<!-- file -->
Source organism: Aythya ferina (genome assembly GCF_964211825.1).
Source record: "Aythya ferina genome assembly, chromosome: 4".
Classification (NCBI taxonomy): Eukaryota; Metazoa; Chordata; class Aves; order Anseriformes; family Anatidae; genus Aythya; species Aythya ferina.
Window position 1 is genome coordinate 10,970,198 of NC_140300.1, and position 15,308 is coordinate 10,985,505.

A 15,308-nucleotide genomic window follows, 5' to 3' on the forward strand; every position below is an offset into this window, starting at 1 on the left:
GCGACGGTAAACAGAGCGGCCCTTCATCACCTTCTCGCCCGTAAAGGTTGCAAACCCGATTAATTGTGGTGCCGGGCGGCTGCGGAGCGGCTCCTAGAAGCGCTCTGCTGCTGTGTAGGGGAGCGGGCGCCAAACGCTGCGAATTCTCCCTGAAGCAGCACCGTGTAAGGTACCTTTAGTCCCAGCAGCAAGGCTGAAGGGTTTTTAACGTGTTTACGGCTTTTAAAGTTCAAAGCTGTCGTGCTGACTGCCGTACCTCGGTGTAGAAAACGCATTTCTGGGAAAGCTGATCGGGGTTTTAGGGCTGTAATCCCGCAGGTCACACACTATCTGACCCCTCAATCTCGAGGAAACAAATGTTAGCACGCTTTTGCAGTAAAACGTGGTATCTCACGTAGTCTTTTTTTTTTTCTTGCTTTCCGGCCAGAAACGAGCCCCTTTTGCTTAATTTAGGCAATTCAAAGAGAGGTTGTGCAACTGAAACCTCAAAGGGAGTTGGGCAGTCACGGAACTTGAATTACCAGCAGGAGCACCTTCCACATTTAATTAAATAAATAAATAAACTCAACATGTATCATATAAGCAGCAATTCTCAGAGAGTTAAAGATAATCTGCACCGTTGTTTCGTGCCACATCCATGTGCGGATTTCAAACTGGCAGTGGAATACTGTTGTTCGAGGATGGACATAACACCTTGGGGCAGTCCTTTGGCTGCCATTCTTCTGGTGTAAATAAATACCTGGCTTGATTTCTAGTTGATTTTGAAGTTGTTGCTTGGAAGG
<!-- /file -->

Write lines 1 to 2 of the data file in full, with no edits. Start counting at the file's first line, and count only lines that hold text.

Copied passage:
Source organism: Aythya ferina (genome assembly GCF_964211825.1).
Source record: "Aythya ferina genome assembly, chromosome: 4".